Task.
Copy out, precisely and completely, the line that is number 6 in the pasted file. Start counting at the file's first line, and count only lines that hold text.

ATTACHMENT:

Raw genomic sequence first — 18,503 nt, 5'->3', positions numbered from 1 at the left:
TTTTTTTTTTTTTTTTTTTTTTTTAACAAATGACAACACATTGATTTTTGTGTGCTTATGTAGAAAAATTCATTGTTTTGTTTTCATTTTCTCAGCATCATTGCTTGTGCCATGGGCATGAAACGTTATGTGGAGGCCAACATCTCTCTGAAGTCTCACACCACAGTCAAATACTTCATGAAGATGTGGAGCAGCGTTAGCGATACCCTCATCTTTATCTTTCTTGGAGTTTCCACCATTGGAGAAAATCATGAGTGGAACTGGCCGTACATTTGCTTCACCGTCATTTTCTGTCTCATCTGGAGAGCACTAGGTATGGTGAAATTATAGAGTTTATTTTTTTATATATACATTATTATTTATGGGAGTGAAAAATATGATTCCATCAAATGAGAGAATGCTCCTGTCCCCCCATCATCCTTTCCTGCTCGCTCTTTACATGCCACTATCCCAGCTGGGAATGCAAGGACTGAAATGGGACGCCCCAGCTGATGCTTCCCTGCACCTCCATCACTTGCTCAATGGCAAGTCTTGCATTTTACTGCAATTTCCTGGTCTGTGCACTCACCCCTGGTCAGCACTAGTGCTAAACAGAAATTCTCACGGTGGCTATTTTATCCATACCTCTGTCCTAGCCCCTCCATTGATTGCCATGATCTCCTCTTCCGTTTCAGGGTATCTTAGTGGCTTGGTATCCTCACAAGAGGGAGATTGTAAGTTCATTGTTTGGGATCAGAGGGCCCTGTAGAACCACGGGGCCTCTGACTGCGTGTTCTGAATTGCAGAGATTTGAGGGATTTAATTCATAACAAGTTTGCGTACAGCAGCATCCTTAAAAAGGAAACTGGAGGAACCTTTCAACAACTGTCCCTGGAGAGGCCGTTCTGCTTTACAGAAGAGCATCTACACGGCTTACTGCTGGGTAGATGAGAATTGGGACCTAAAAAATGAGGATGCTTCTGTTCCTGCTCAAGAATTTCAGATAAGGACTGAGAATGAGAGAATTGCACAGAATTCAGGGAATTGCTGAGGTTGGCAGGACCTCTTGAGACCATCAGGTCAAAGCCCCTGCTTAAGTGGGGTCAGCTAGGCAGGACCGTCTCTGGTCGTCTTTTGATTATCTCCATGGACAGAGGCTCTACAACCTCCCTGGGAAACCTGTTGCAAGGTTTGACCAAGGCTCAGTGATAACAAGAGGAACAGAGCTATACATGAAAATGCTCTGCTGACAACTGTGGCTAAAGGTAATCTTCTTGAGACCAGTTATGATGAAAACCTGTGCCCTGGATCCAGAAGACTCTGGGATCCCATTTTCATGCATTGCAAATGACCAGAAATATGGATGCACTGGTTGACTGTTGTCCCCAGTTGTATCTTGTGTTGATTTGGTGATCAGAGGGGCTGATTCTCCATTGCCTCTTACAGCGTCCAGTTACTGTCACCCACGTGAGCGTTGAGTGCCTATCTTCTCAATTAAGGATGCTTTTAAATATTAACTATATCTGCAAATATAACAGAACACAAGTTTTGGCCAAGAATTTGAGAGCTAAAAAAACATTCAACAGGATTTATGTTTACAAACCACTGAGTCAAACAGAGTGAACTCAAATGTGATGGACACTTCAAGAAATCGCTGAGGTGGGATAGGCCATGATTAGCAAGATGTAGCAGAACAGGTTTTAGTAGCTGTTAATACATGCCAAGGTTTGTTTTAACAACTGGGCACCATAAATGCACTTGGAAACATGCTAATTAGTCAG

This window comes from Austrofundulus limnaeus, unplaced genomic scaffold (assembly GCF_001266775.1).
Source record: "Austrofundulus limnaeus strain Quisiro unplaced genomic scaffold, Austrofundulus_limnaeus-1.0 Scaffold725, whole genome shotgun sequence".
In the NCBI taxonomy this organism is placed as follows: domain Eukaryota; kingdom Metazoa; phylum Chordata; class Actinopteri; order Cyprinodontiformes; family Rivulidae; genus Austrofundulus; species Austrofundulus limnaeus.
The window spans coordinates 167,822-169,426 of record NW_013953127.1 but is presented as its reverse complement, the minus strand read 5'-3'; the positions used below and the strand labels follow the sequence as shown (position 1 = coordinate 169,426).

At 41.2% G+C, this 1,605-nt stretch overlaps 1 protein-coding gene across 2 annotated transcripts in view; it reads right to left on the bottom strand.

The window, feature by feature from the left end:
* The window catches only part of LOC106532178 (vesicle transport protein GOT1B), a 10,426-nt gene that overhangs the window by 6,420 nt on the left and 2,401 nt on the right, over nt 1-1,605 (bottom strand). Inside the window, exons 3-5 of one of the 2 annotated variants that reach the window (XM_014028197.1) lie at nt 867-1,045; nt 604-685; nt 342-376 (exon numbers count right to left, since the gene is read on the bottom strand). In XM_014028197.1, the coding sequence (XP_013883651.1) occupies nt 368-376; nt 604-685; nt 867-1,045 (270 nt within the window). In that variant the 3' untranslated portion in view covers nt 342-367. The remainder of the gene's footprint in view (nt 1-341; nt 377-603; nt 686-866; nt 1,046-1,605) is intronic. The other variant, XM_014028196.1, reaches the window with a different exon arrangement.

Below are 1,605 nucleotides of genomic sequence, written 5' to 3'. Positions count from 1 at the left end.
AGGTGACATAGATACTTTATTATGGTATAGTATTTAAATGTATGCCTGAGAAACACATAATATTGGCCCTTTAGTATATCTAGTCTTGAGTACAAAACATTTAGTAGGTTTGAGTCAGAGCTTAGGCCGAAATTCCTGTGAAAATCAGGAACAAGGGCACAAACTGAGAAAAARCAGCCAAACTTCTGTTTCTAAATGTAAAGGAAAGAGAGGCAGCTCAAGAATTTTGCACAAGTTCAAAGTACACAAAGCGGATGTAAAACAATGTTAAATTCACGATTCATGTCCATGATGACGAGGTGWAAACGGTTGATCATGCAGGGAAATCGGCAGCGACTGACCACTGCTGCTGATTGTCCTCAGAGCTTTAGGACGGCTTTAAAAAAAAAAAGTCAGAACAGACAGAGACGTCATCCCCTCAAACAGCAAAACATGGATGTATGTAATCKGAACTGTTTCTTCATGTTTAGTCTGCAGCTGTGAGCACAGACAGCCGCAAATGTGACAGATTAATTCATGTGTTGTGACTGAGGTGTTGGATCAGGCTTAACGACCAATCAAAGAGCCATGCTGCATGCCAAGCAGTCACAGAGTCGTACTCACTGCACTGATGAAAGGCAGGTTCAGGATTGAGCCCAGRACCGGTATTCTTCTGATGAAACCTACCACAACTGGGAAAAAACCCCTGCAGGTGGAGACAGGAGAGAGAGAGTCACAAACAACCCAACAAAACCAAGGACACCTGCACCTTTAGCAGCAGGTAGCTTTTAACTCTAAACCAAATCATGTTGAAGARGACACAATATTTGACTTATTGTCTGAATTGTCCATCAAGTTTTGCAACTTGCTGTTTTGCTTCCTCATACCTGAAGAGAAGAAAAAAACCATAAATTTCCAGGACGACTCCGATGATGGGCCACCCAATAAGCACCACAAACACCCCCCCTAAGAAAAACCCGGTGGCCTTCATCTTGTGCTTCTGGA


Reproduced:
The window spans coordinates 167,822-169,426 of record NW_013953127.1 but is presented as its reverse complement, the minus strand read 5'-3'; the positions used below and the strand labels follow the sequence as shown (position 1 = coordinate 169,426).